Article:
He did yard work. He parked cars and served food at parties on Upper Bear Creek for the summer residents there. He bussed tables and watered the greens at Hiwan Golf Club. “It was good money. And we’d sneak in and swim in the pool at night,” he said. At age 12, he worked as a busboy at El Rancho where his mom was a hostess. John recalls selling peanuts and popcorn in the stands and running the gates at the rodeo grounds, which were then located on the Xcel Energy lot.
“Every spare minute I had, I was fly fishing in Bear Creek. Or having a hamburger at The Hut on the corner of 74 and Douglas Park Road,” he said.
John remembers many of the earliest businesses in town. The first grocery store, Thrifty Market, was in downtown Evergreen at the light. Baskin Robbins was a gas station. Safeway opened on Meadow Drive.
There was a clock museum and a small amusement park with bumper cars, an airplane ride and a coal-driven train in Bergen Park in the 1950s. The first movie theater called the Trails Inn was on Douglas Park Road in the Saigon Landing building. “I saw Doctor Zhivago and lots of Elvis movies there,” he said.
John has far too many memories to share in this space. Other than going to college in Greeley and a brief time in Kansas City looking after a family business, he has spent his whole life here. He got married and raised his family in a home on Old Squaw Pass. He worked for many years as the ad director for the Canyon Courier, and then as director of community outreach for Evergreen National Bank.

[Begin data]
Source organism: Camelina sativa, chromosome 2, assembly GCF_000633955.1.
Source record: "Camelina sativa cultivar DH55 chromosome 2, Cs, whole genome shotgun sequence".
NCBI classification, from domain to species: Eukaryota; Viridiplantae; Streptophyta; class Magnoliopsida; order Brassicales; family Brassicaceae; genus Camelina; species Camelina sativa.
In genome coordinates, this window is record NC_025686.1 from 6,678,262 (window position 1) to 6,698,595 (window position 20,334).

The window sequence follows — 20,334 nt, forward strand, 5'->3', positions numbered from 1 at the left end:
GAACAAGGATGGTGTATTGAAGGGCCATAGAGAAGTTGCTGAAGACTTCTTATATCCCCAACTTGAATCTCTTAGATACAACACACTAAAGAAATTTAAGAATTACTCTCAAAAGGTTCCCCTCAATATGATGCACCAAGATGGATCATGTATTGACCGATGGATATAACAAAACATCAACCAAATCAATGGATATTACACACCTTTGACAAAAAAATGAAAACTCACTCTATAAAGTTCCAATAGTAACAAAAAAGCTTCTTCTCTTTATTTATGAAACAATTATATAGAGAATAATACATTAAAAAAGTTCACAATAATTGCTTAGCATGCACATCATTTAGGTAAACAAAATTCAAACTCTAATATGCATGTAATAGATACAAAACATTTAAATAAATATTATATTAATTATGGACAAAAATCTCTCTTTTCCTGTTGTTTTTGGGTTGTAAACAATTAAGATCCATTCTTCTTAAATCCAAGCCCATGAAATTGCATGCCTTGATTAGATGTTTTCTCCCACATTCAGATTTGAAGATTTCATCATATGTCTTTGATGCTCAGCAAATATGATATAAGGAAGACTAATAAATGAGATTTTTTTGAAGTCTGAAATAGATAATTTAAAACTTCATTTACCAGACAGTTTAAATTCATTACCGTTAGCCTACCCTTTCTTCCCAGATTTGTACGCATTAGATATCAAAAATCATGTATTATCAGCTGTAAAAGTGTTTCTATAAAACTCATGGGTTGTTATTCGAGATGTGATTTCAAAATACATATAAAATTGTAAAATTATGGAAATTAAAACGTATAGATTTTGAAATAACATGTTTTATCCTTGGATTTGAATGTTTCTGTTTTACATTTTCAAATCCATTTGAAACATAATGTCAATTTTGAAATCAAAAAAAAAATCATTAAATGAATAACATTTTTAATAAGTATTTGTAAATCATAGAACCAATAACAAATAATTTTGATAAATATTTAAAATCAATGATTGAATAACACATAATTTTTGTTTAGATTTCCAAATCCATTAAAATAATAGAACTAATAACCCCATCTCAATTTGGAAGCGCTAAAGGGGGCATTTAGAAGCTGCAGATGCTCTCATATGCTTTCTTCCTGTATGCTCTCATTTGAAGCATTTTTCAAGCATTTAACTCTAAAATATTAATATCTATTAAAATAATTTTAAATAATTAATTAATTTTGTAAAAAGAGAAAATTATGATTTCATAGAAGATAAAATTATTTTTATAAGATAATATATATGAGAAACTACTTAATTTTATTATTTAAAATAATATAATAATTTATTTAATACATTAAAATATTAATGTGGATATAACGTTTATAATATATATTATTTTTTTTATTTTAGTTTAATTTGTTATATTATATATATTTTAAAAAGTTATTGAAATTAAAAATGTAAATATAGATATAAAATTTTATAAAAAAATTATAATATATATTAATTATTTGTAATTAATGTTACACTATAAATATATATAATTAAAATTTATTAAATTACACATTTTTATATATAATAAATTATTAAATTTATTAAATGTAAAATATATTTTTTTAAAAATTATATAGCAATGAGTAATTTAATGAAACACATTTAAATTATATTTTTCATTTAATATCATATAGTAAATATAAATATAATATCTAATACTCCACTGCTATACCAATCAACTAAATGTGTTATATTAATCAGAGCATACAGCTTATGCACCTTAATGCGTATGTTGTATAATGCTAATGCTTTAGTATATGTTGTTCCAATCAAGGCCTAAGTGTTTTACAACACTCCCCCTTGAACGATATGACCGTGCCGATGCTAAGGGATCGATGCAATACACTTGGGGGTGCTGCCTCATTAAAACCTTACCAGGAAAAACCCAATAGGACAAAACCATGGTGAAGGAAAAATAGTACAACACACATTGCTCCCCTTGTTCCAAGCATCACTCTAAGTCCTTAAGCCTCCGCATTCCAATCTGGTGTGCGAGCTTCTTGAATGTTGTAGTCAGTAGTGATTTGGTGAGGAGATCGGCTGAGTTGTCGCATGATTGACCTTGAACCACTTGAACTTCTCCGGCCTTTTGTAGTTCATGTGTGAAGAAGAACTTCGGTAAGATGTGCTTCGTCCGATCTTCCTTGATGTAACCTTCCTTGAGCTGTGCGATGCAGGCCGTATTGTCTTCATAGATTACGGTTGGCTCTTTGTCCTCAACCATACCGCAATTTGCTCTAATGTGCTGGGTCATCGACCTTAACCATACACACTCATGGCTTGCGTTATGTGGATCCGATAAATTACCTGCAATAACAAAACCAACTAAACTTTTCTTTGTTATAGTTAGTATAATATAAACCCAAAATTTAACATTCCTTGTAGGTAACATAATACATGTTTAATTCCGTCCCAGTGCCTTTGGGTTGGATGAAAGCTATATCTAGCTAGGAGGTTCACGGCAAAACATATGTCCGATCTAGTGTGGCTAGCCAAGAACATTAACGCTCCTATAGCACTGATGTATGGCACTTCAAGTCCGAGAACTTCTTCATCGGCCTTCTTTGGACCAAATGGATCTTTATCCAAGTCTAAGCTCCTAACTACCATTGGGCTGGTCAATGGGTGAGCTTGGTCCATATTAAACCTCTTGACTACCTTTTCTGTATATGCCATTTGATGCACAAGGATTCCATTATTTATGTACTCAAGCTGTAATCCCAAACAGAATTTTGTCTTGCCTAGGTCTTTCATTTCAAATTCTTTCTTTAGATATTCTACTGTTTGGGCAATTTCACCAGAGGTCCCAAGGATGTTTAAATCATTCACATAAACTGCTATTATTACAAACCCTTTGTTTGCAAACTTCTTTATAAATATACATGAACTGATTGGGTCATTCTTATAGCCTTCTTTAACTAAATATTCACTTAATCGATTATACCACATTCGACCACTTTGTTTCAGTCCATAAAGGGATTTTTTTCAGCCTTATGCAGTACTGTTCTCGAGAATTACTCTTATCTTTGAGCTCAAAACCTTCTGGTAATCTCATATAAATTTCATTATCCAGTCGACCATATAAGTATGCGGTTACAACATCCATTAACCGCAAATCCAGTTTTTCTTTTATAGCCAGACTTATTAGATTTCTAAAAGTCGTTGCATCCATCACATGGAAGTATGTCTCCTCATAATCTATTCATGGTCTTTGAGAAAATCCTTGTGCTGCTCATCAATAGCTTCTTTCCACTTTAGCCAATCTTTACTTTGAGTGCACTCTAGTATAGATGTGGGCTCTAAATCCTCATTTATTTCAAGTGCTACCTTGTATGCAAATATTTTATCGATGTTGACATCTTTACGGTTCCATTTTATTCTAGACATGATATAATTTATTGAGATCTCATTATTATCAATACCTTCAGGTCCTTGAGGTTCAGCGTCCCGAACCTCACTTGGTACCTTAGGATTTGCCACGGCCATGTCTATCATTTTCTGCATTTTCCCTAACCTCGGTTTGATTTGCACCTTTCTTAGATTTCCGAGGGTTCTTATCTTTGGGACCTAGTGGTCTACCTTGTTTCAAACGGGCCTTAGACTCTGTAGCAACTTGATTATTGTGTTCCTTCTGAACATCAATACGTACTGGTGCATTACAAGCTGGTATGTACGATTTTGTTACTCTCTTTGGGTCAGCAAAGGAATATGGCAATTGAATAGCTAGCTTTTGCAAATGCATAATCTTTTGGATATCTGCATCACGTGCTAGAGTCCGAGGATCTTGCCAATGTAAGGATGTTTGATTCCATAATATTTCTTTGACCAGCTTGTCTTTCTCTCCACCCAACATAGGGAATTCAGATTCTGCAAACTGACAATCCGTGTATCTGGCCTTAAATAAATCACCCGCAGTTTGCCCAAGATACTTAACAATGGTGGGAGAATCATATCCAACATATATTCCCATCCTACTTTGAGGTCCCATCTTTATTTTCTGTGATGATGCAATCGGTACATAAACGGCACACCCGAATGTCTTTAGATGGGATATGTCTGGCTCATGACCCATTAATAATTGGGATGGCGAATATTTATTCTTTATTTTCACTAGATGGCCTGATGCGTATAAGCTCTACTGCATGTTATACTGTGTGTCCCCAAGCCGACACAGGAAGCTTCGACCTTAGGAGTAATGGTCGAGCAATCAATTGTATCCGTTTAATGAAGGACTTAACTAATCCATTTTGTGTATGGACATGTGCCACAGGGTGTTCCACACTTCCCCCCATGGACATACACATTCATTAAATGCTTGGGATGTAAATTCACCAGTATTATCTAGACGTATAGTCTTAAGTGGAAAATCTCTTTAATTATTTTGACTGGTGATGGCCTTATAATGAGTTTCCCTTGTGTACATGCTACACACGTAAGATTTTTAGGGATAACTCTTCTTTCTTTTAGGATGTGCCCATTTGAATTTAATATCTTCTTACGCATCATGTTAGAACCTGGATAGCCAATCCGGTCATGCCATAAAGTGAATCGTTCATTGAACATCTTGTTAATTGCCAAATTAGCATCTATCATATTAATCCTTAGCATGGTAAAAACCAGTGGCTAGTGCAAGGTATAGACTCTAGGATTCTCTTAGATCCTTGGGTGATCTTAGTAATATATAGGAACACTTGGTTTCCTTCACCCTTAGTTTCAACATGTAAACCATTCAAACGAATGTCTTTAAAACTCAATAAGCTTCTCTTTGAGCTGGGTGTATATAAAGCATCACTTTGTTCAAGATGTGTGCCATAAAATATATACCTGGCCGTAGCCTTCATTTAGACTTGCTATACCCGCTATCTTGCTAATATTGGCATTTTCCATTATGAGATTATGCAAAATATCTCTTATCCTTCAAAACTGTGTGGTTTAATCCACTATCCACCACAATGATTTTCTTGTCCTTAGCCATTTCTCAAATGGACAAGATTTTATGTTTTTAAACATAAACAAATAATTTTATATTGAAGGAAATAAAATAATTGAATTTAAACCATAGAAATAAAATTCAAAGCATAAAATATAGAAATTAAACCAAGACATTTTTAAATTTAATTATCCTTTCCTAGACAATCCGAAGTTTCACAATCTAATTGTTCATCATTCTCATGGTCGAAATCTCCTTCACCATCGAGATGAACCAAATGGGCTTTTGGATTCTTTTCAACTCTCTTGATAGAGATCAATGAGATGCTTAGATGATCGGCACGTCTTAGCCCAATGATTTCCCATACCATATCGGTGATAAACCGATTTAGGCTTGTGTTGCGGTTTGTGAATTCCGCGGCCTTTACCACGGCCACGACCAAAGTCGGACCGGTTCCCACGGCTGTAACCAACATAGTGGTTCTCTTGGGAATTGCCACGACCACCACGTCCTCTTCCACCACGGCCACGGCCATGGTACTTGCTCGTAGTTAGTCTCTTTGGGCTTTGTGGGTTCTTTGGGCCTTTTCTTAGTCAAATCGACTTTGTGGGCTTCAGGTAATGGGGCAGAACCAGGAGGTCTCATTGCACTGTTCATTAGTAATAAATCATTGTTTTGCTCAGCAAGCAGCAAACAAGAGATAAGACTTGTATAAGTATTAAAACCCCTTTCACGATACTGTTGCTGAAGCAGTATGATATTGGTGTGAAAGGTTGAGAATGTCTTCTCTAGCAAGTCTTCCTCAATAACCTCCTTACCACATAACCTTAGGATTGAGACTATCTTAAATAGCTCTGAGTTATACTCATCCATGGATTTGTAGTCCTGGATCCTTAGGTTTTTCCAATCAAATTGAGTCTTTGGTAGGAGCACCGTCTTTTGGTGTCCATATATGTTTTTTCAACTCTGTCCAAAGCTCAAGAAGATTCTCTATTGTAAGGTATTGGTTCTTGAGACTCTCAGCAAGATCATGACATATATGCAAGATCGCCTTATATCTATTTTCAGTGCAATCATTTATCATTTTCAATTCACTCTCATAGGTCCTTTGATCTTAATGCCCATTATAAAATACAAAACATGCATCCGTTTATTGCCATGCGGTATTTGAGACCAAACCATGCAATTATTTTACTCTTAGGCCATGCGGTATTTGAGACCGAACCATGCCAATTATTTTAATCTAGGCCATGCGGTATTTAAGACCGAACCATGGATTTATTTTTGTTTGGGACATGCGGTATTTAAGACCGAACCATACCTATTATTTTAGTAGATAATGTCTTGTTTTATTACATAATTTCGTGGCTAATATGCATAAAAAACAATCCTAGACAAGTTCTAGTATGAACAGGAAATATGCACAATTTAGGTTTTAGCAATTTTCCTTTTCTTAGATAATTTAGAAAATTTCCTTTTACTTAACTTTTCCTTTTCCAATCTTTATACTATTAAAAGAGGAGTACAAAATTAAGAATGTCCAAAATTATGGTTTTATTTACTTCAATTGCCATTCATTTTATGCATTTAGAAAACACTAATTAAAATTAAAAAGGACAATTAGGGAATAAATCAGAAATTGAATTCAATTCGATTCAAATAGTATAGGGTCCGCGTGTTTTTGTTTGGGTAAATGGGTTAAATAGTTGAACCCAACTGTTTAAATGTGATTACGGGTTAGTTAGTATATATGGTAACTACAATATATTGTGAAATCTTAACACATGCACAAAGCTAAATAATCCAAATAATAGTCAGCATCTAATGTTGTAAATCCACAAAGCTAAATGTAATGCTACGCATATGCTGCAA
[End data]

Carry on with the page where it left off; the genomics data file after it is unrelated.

He’s been involved with many of the area’s 130 nonprofits and community organizations: Blue Spruce Kiwanis, Evergreen Rotary, Foothills Rotary, Evergreen Audubon, Evergreen Trout Unlimited, EChO, Leadership Evergreen, Evergreen Metro District, Evergreen Downtown Business Association, Evergreen Animal Protective League, Evergreen Chamber, Blue Spruce Kiwanis Aktion Club, and EPRD Special Needs, to name a few. “I’m never ‘bored,’ I’m just on many of them,” he joked.
When asked about all the development that has taken place over the years, John said, “I never think it’s ‘bad.’ There are so many stories, so much history of our town. I love getting to know all the people in all the different groups and how they come together. It’s all interconnected.” He sees much of the change as necessary improvements. For example, the work diverting the creek from the dam through downtown Evergreen to Kittredge so it doesn’t erode the hillside; the plans to make walking from downtown to the library safer; and improvements to the trail through and around Evergreen Lake.
He especially loves the sculptures around town—the wire horse, Oliver, outside the RE/MAX building on Stagecoach because it is a way of welcoming people to the rodeo grounds, and the girl holding all the books outside the Evergreen Library. “That’s what my wife always looks like coming out of the library,” he said.
“My love is everything Evergreen, and to promote our great community wherever I can,” he said. “What a wonderful and beautiful place to live, and grow up and be part of.”